Yes, I love to perform. I enjoy the attention. I like the exchange with the audience. However, these euphoric moments are only one aspect. It’s another thing altogether to find the energy you need to keep putting in the hard work. You have to take the ups and downs that come with it.

How much room does a self-determined life leave for weakness?
Those who do not allow themselves to be weak are lost. True self-determination, true strength, does not always mean being strong. Instead, it comes from how you deal with your own weaknesses.

Your latest album, Next Time, sounds downright poppy compared to the previous three. How did you come across this new sound?
For a long time, it was mainly meditative, sad material that inspired me to write the stories I want to tell with my songs. I couldn’t go anywhere with upbeat material. But then something broke loose within me. I suddenly felt the need to let myself go, to snap out of my torpor. I was also thinking about the audience. Concert goers want to have fun and escape reality for an evening. My next album will contain more dance songs than I have ever written so far. They represent the wish for a new adventure and the confidence to be ready for it.

You have sometimes been criticised for not having a clear style. Why don’t you want to identify as something?
I prefer not to be put in a box. I find it much more interesting to create a coherent whole with each individual project, something that has its own symmetry and flow. This also gives me the freedom to express the different aspects of my personality: melancholy and introversion, exuberance and happiness.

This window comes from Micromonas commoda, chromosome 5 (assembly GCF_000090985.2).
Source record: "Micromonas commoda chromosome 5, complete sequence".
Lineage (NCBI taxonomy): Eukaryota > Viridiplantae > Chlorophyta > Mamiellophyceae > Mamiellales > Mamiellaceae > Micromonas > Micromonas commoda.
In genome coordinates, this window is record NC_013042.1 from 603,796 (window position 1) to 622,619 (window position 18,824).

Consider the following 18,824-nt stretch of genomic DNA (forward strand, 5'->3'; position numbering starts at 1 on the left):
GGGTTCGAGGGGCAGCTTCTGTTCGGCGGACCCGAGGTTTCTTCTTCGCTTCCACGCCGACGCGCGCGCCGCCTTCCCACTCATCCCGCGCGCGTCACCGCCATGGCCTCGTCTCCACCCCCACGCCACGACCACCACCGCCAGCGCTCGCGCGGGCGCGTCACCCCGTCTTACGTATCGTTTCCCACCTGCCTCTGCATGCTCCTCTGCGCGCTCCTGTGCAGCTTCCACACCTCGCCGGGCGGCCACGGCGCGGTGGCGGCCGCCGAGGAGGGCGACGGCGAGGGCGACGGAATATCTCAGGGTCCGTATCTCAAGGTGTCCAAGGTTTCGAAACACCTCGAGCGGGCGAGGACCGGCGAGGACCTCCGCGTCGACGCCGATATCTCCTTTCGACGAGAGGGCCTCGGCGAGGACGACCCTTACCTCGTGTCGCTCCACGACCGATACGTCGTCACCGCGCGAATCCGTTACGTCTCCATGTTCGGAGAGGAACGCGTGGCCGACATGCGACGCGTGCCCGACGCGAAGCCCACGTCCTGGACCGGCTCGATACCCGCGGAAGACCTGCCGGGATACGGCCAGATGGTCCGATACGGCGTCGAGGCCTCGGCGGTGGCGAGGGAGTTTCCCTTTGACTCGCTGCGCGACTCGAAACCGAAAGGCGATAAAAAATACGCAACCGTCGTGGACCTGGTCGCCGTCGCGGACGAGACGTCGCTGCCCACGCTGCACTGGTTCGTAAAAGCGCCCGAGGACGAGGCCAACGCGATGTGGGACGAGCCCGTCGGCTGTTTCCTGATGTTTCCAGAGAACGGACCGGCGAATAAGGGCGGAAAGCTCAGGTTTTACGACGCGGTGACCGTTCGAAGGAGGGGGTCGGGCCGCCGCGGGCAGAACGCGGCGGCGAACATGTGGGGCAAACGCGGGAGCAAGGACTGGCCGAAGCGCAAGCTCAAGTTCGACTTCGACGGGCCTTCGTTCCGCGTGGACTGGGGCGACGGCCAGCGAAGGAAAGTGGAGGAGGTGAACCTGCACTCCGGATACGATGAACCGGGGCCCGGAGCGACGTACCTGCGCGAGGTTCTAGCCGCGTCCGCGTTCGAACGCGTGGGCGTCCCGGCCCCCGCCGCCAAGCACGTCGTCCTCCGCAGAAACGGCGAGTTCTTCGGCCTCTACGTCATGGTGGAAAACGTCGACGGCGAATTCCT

When I perform, I’m just Sophie, not the daughter of Siri Hustvedt and Paul Auster. You don’t get anything for free in this business.

As opposed to when you write songs, as an actress you are constantly surrounded by other people on set. How did you find working on your last film The Zurich Affair?
I love the collaborative aspect of film work. During the filming, the actors and the crew grow together into a real family. By the way, I also enjoy that when I’m on tour with my musicians. I’m still friends with the people from The Zurich Affair. We filmed all over Switzerland and spent a wonderful time together.

You play Mathilde Wesendonck, the wife of an industrialist who became Richard Wagner’s muse and perhaps more during his exile in Zurich. What fascinated you about that?